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Amherst officials hear concerns on student partying



Staff Writer
Tuesday, August 04, 2020

AMHERST — College-age people coming together for parties and cookouts at off-campus rentals are a regular occurrence in Amherst during the weeks of mild weather at the start of the fall semester.

But in the midst of the COVID-19 pandemic, and the possibility of as many University of Massachusetts students living in town even as most classes are taught remotely, both the police and inspections departments are preparing for a surge of complaints from residents concerned about the spread of infection.

In part, what they are preparing for is based on the experience so far this summer, where what would typically be vacant homes have either been occupied or used for weekend parties, including one that occurred recently in a North Amherst yard turned into a beach-like setting with slippy slides and tables for drinking games.

During an online community conversation Thursday, code enforcement officer Jon Thompson said that he has already held follow-up virtual meetings with residents at three locations about community expectations.

“They come back and have parties at their houses,” Thompson said of those he has spoken to so far. “It looks dangerous. As a 65-year-old man, I’m afraid to be exposed to that.”

Bill Laramee, the community liaison officer for the police department, said he anticipates police being in a good position to address issues as they come up, though officers may deploy more broad use of the noise and nuisance house bylaws than they typically have.

But he is also aware that many in the community recognize that parties can be super-spreader events for the virus, and even if noise is not a problem, the lack of social distancing and following rules to protect others from exposure, such as wearing face coverings or masks, may not be happening. “I think we’ll see a lot more calls,” Laramee said. “If 10 or more are gathered, we’re getting called.”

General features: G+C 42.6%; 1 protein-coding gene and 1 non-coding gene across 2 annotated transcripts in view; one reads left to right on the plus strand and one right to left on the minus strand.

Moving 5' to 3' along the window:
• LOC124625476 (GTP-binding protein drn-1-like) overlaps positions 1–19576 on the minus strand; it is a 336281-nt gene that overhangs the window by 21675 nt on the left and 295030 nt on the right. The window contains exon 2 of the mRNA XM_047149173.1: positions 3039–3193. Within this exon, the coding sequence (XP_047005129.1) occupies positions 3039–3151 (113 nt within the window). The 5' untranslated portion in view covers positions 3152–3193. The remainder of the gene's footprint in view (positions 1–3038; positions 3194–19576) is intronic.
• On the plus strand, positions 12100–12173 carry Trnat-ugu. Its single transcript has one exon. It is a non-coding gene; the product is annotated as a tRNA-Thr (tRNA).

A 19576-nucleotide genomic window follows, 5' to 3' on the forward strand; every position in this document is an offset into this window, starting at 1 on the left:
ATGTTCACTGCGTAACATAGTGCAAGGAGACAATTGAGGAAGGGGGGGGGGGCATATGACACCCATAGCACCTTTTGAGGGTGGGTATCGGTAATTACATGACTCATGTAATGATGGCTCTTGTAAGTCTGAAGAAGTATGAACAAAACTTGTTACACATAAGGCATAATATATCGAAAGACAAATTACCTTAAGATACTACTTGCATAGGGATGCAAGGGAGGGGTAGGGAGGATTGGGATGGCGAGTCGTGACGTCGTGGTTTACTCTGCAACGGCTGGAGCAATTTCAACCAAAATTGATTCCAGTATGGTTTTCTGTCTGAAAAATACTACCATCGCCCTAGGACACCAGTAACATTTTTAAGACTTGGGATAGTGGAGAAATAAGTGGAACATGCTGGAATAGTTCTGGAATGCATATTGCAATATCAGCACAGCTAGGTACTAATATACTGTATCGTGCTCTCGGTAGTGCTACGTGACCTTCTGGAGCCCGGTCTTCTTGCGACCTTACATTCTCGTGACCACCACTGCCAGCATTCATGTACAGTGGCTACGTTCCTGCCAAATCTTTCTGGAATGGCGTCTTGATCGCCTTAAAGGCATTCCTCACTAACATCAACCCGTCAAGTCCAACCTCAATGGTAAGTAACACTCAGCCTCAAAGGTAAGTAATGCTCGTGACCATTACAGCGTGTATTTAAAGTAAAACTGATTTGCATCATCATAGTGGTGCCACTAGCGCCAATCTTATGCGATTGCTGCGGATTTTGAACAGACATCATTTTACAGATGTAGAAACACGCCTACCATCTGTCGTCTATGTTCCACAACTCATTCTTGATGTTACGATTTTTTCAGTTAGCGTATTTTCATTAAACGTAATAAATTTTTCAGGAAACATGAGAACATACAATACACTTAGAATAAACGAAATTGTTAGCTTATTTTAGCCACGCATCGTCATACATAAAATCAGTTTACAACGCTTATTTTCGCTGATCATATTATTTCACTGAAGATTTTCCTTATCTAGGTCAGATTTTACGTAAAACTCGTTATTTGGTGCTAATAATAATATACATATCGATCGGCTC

Laramee said prior to the pandemic, officers used discretion during their responses as to whether someone would be arrested, get a ticket or only be warned.

There could be some eroding of the progress made on student behavior in recent years, through programs such as the Party Smart registration that has allowed students to receive a courtesy call if a party is causing a disturbance. That has helped reduce the number of arrests and tickets, and improved relations between students and police.

“It’s going to be a challenge,” Laramee said.

While the town has also set limits to four unrelated housemates in any home, Thompson said there is a likelihood of some students scrambling to find places to stay, in particular who might not want to remain at their parents’.

“I think they’ll be bunking with their buddies,” Thompson said. Town Manager Paul Bockelman said the measures that will be used are about promoting safety for both students and residents.